Date of Degree
Tracey A. Revenson
Clinical Psychology | Geropsychology | Health Psychology
Aging, multimorbidity, depression
Given the high prevalence of multimorbidity (MM) among older adults and the exponential growth of the older adult U.S. population, identifying factors that can lessen depressive symptoms and improve quality of life (QOL) in this population is timely and important. While it is well established that MM is associated with greater depressive symptoms and poorer QOL (Li et al., 2016; Makovski et al., 2019; Marengoni et al., 2011; Read et al., 2017), the mechanisms underlying these relationships remain understudied. The illness intrusiveness model (Devins et al., 1984) proposes that stressors posed by diseases (disease-related factors) and their treatments (treatment-related factors) disrupt patients’ lives by limiting participation in valued activities, roles, and interests. As a result of this disruption, the opportunities to receive and maintain positive reinforcement from the environment are reduced, resulting in depressive symptoms and poor QOL (Devins et al., 1984). In this dissertation, direct and indirect relationships between disease- and treatment-related factors and psychosocial adjustment among older adults with MM were explored. It was hypothesized that illness intrusiveness would operate as a mediator of these relationships. Further, in line with the social ecological framework (Revenson, 1990, 2003; Revenson & Pranikoff, 2005), factors related to the temporal, interpersonal and sociocultural contexts were explored as potential moderators influencing the direct and indirect relationships between disease- and treatment-related factors and psychosocial adjustment. The sample included 366 adults ≥ 62 years old (60% female; = 72, . All constructs were measured through well validated self-report scales during a one-time online survey. Data were collected about participants’ medical conditions, treatment- and disease-related factors, illness intrusiveness, depressive symptoms, QOL, and four contextual factors: social support, age, expectations regarding aging, and financial difficulties. Multiple regression analysis and structural equation modeling were used. The results provide strong support for the direct relationship between disease-related factors and psychosocial adjustment. Illness intrusiveness emerged as a significant mediator of the relationship between disease-related factors and QOL. Further, social support and expectations regarding aging moderated the relationship between disease-related factors and depressive symptoms (although not the indirect relationship between disease-related factors and psychosocial adjustment via illness intrusiveness). The findings suggest promising new targets for interventions to improve health outcomes among older adults with MM, focusing on illness intrusiveness as a target of change.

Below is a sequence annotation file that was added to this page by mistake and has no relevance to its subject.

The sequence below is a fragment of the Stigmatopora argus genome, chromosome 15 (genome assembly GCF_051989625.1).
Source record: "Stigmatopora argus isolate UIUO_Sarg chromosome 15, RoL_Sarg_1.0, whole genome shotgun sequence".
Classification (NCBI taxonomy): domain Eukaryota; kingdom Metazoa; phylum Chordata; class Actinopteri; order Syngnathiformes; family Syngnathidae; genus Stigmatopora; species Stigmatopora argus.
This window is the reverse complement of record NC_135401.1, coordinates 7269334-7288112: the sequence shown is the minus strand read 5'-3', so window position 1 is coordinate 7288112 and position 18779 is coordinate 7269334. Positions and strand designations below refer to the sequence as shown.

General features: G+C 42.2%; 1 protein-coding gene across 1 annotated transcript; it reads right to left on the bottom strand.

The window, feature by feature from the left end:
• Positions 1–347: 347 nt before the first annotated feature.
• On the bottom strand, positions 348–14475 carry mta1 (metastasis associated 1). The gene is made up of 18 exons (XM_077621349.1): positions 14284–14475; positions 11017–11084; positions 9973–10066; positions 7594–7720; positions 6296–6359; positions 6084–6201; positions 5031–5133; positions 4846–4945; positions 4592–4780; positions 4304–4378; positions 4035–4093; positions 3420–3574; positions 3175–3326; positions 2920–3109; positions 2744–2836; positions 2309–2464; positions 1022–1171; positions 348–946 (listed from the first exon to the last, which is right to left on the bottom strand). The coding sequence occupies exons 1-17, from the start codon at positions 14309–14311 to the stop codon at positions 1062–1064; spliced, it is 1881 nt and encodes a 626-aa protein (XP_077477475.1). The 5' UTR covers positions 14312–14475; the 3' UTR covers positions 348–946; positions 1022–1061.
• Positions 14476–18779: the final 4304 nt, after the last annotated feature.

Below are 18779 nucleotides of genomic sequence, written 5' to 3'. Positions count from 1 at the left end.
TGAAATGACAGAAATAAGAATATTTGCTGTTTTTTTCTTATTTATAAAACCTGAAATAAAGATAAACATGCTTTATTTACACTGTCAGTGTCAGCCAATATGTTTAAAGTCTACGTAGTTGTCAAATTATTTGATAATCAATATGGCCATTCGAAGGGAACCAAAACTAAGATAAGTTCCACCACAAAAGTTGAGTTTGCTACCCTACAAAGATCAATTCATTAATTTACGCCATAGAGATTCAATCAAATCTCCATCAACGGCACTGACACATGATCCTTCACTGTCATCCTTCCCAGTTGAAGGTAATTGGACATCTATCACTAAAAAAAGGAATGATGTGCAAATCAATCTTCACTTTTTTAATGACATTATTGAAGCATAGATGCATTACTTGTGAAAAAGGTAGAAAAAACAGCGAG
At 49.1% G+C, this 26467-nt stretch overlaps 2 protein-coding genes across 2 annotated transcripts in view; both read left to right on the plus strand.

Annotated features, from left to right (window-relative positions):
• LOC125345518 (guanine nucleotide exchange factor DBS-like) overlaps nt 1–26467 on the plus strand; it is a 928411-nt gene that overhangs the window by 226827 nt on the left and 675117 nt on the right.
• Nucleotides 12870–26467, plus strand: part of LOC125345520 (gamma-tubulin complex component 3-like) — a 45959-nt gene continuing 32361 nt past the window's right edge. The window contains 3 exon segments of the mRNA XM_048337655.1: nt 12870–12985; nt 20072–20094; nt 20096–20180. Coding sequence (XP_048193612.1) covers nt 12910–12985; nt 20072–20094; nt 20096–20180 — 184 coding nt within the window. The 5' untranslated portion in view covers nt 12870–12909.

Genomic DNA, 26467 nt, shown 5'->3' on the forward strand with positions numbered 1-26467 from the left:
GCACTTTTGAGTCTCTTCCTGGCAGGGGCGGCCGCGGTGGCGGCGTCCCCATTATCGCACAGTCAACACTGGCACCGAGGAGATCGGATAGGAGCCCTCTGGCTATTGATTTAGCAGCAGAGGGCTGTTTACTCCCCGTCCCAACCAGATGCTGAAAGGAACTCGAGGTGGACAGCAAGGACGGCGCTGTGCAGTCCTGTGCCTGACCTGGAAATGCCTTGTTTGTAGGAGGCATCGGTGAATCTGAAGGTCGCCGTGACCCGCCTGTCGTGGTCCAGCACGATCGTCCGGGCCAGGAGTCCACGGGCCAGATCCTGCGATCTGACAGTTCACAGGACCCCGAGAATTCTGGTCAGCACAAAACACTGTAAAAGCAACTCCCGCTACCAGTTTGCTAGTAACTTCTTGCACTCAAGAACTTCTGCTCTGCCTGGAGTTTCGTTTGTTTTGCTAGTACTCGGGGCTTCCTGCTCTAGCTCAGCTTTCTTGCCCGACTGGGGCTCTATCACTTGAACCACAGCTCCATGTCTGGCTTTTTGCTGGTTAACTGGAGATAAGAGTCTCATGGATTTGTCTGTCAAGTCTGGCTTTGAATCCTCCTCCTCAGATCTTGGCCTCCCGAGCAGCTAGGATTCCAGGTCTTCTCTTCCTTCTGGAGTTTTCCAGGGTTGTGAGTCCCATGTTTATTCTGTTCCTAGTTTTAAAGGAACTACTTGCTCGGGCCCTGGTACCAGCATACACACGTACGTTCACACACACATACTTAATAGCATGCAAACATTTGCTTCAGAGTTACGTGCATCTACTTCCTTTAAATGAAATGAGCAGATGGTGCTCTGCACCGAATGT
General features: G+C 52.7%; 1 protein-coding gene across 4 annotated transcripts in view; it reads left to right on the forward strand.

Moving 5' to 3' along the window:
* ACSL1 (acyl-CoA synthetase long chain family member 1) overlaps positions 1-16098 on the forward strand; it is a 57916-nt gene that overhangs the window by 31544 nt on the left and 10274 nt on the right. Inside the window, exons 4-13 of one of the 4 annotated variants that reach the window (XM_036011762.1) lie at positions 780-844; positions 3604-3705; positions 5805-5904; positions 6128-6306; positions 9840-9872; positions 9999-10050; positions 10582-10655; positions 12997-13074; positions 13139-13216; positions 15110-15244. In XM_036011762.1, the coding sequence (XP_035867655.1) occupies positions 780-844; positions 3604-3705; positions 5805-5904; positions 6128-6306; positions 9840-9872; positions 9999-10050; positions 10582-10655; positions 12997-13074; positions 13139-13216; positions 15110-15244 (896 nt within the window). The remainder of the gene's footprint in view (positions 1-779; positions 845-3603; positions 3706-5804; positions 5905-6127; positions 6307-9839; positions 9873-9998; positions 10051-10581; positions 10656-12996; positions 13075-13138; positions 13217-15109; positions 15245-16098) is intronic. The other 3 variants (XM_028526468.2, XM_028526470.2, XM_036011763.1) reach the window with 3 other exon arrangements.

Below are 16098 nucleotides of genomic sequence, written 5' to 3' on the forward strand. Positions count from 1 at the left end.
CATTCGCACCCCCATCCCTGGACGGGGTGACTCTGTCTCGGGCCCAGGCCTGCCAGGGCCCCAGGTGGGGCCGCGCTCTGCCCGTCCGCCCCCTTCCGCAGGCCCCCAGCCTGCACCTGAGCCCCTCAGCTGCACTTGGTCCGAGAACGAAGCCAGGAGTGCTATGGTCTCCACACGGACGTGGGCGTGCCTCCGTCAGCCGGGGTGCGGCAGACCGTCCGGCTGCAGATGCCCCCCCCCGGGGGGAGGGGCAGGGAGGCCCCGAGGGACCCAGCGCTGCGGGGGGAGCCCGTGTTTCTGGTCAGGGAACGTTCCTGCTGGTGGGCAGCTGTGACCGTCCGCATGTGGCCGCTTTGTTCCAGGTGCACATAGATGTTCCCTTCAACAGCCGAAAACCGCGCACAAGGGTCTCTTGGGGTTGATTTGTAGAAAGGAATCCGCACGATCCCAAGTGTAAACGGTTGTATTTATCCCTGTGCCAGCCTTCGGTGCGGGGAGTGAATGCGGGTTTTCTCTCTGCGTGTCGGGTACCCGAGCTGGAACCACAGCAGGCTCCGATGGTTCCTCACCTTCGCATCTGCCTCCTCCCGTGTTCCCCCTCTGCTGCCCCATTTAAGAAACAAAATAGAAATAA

Mindlis, Irina, "Illness Intrusiveness and Psychosocial Adjustment Among Older Adults with Multimorbidity" (2023). CUNY Academic Works.